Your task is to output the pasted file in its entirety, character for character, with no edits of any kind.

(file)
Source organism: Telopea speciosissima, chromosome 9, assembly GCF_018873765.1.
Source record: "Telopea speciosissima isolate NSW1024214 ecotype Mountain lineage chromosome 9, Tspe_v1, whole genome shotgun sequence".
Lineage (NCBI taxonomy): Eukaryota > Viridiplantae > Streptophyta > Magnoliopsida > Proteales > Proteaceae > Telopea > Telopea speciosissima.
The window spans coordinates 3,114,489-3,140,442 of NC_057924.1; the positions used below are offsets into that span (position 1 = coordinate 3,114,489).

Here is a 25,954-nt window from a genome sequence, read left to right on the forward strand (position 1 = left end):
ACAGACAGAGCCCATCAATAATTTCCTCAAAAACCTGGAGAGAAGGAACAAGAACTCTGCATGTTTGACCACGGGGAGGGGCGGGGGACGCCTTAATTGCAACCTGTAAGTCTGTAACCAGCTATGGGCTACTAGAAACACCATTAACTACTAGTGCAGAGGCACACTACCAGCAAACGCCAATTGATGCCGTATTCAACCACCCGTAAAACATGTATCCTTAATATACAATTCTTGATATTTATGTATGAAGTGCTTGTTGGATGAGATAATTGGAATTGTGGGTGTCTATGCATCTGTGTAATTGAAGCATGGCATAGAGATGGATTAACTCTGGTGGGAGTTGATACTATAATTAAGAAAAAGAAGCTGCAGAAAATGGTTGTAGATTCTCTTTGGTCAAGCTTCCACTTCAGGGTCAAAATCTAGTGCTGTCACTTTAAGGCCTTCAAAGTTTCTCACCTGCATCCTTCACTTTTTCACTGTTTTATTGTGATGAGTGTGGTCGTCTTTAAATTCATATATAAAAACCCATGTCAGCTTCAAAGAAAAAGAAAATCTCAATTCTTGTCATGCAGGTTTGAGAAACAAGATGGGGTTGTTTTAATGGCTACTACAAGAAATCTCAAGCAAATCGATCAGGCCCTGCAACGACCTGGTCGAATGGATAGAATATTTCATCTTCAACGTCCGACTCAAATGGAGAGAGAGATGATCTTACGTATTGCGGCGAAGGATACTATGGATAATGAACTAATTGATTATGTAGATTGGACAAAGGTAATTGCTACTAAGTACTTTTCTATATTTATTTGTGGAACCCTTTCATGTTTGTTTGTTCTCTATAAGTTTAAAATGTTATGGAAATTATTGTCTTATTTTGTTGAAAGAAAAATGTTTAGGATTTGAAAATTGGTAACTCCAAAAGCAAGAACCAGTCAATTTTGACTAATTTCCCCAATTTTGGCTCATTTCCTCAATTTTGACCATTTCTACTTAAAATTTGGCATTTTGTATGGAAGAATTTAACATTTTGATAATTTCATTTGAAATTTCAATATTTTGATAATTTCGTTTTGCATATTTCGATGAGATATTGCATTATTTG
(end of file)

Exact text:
Source organism: Telopea speciosissima, chromosome 9, assembly GCF_018873765.1.
Source record: "Telopea speciosissima isolate NSW1024214 ecotype Mountain lineage chromosome 9, Tspe_v1, whole genome shotgun sequence".
Lineage (NCBI taxonomy): Eukaryota > Viridiplantae > Streptophyta > Magnoliopsida > Proteales > Proteaceae > Telopea > Telopea speciosissima.
The window spans coordinates 3,114,489-3,140,442 of NC_057924.1; the positions used below are offsets into that span (position 1 = coordinate 3,114,489).

Here is a 25,954-nt window from a genome sequence, read left to right on the forward strand (position 1 = left end):
ACAGACAGAGCCCATCAATAATTTCCTCAAAAACCTGGAGAGAAGGAACAAGAACTCTGCATGTTTGACCACGGGGAGGGGCGGGGGACGCCTTAATTGCAACCTGTAAGTCTGTAACCAGCTATGGGCTACTAGAAACACCATTAACTACTAGTGCAGAGGCACACTACCAGCAAACGCCAATTGATGCCGTATTCAACCACCCGTAAAACATGTATCCTTAATATACAATTCTTGATATTTATGTATGAAGTGCTTGTTGGATGAGATAATTGGAATTGTGGGTGTCTATGCATCTGTGTAATTGAAGCATGGCATAGAGATGGATTAACTCTGGTGGGAGTTGATACTATAATTAAGAAAAAGAAGCTGCAGAAAATGGTTGTAGATTCTCTTTGGTCAAGCTTCCACTTCAGGGTCAAAATCTAGTGCTGTCACTTTAAGGCCTTCAAAGTTTCTCACCTGCATCCTTCACTTTTTCACTGTTTTATTGTGATGAGTGTGGTCGTCTTTAAATTCATATATAAAAACCCATGTCAGCTTCAAAGAAAAAGAAAATCTCAATTCTTGTCATGCAGGTTTGAGAAACAAGATGGGGTTGTTTTAATGGCTACTACAAGAAATCTCAAGCAAATCGATCAGGCCCTGCAACGACCTGGTCGAATGGATAGAATATTTCATCTTCAACGTCCGACTCAAATGGAGAGAGAGATGATCTTACGTATTGCGGCGAAGGATACTATGGATAATGAACTAATTGATTATGTAGATTGGACAAAGGTAATTGCTACTAAGTACTTTTCTATATTTATTTGTGGAACCCTTTCATGTTTGTTTGTTCTCTATAAGTTTAAAATGTTATGGAAATTATTGTCTTATTTTGTTGAAAGAAAAATGTTTAGGATTTGAAAATTGGTAACTCCAAAAGCAAGAACCAGTCAATTTTGACTAATTTCCCCAATTTTGGCTCATTTCCTCAATTTTGACCATTTCTACTTAAAATTTGGCATTTTGTATGGAAGAATTTAACATTTTGATAATTTCATTTGAAATTTCAATATTTTGATAATTTCGTTTTGCATATTTCGATGAGATATTGCATTATTTG